UK to review airport licensing laws to curb disruptive behaviour on flights

2 November 2018 (Last Updated November 2nd, 2018 12:07)

The UK government has launched a review into alcohol licensing laws at airports in a bid to crack down on drunken and disruptive passengers’ behaviour in flights.

UK to review airport licensing laws to curb disruptive behaviour on flights
UK government to review licensing laws for alcohol sale at airports. Credit: albedo20.

The UK government has launched a review into airport licensing laws in a bid to crack down on drunken and disruptive passengers’ behaviour in flights.

The Home Office launched a call for evidence on airport alcohol licensing regulations. It is seeking public opinion on whether to extend licensing laws into departure halls and terminals that currently allow the sale of alcohol before 10am.

The three-month call for evidence is open to all.

At present, alcohol sales by pubs, bars, restaurants, lounges and shops located beyond the security gates at international airports in England and Wales are not regulated by these licensing laws.

“Most UK air passengers behave responsibly when flying, but any disruptive or drunk behaviour is entirely unacceptable.”

Minister for Crime, Safeguarding and Vulnerability Victoria Atkins said: “Air travel often marks the start of an exciting holiday abroad and airports are places to eat, drink and shop as we wait to board our flights.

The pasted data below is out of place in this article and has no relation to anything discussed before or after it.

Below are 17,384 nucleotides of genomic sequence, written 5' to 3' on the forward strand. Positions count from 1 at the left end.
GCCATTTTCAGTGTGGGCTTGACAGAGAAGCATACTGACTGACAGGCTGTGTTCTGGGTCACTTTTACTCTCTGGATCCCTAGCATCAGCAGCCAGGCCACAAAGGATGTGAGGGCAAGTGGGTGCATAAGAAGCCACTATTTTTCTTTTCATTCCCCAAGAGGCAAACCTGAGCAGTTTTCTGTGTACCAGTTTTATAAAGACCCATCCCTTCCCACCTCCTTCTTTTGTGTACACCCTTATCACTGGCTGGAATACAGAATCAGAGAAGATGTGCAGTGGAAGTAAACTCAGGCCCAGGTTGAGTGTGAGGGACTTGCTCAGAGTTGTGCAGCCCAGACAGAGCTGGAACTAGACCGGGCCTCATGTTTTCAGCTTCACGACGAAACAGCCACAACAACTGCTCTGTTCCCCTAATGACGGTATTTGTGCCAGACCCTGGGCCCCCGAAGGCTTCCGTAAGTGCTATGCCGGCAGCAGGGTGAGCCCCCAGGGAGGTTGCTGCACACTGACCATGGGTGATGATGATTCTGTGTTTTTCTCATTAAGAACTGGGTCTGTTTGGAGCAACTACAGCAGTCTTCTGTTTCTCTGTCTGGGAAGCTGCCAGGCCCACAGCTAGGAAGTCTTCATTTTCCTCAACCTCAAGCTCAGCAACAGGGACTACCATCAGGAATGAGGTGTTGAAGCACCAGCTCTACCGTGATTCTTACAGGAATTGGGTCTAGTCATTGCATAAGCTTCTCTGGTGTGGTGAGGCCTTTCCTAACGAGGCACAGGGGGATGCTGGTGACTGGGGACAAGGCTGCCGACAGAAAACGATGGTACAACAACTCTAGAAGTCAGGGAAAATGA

“Most UK air passengers behave responsibly when flying, but any disruptive or drunk behaviour is entirely unacceptable.

“This government is committed to ensuring that the travelling environment for airline passengers remains safe and enjoyable.”

An August 2017 survey by Unite, covering more than 4,000 cabin crew working for UK-based airlines, highlighted that 87% of respondents reported witnessing drunken passenger behaviour at UK airports or in flights.

The call for evidence follows a recommendation by the House of Lords Select Committee stating that airside outlets that sell and supply alcohol to travellers should follow the same licensing rules as elsewhere.

Using the feedback from interested parties, the government aims to assess the magnitude of the problem and decide whether to enforce the Licensing Act 2003 to airside outlets.